Published 25 years ago this book remains fresh and relevant!

jerry_mander-jpg

Drawing together two seemingly disparate strands, Jerry Mander produces a potent critique of North American culture. His scrutiny of industrial technology is compelling, drawing out the downside of even the technologies we might believe are personally liberating: television, the computer and the corporation are all exposed as a combined force to homogenise our personalities, our lives and the environment. The relevance of the title “In the absence of the sacred” becomes clear when he turns to the plight of the American Indian. The blindness to the values and needs of anyone who doesn’t subscribe to the homogenised American Dream that characterises the dominant white US establishment, who are driven by the overwhelmingly corporate, materialist, acquisitive, industrial, technological culture he has already exposed, serves only to sanctions continuation of the historical exploitation of American indigenous peoples.

This domination and abuse of smaller nations who do not subscribe to the western orthodoxy which has essentially been driven by the US across the industrialised West, Mander makes clear, has become a worldwide malaise.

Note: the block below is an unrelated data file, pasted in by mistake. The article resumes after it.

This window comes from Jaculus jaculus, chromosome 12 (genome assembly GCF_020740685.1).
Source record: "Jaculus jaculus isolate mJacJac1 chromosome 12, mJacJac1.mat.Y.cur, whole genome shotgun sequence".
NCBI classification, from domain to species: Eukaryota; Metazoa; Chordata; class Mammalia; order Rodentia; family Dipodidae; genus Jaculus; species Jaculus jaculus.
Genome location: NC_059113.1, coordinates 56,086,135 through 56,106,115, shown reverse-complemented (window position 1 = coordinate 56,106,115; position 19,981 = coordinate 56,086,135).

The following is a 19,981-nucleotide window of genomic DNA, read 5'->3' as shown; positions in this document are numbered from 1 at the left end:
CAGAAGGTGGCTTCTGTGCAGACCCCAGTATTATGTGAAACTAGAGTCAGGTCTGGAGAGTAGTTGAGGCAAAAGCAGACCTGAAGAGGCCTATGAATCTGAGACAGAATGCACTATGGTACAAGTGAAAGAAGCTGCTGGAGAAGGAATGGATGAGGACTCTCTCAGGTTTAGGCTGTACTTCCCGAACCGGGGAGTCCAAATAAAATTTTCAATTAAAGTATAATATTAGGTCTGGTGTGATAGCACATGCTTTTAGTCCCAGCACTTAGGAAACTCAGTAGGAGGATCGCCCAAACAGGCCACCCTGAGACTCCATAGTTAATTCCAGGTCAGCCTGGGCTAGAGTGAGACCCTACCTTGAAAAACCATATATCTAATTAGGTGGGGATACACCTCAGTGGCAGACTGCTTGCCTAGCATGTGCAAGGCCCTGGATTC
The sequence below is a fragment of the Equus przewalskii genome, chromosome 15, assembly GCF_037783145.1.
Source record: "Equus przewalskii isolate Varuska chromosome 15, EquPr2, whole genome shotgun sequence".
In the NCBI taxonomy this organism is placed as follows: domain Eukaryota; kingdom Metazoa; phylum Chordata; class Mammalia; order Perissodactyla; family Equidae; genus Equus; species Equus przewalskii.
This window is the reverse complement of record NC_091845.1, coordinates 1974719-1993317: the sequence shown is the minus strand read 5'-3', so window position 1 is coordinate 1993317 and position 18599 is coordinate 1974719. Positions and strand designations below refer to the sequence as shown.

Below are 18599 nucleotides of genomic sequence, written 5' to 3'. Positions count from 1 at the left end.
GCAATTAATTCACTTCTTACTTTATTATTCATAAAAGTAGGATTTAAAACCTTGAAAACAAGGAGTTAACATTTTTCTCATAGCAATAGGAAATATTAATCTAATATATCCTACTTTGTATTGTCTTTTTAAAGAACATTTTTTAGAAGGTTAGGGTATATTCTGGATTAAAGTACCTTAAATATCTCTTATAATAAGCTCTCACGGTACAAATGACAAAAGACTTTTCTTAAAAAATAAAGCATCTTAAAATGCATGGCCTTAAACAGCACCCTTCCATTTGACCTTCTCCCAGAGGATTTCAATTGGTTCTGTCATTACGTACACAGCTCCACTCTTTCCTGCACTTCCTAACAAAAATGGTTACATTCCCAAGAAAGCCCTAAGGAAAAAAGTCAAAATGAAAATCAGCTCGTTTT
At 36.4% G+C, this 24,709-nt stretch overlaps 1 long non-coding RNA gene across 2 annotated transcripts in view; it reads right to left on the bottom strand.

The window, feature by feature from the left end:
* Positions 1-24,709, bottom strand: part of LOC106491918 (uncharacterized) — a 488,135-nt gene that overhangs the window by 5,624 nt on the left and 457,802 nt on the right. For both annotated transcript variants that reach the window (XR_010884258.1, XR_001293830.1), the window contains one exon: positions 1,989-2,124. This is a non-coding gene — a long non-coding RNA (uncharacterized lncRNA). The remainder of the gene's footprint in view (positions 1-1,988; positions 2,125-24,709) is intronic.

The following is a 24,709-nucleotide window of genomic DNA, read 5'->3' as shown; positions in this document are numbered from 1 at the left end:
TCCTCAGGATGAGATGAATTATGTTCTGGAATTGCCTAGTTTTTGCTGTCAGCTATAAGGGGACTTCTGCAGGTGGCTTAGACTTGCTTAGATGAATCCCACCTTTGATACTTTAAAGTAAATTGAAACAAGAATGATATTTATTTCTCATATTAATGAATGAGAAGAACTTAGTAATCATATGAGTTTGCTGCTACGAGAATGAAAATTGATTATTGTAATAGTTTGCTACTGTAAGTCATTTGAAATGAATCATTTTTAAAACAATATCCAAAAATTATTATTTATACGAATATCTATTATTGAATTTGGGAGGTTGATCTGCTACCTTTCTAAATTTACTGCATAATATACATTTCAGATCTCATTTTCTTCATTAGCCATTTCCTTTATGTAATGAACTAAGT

Though written 25 years ago this is a fresh and passionate book which is truly as relevant today as when it was written and which seems more telling in its critique of the political context because we know of the history that has followed over those years. Not much progress towards the world that I sense Jerry Mander would like to see. This is definitely a unique book that adds an important perspective to the genre of ecological and environmental writing even though that is not the obvious focus of the book.  The tradition of disregarding native Americans and their culture and religion when we need to exploit their land for what are also highly dubious technological reasons has already become essential part of the Trump ethos and the broader critique of 21st century political and cultural orthodoxy in this book cuts deeper in its questioning of our values.

Leave a Reply

Fill in your details below or click an icon to log in:

WordPress.com Logo

You are commenting using your WordPress.com account. Log Out /  Change )

Twitter picture

You are commenting using your Twitter account. Log Out /  Change )

Facebook photo

You are commenting using your Facebook account. Log Out /  Change )

Connecting to %s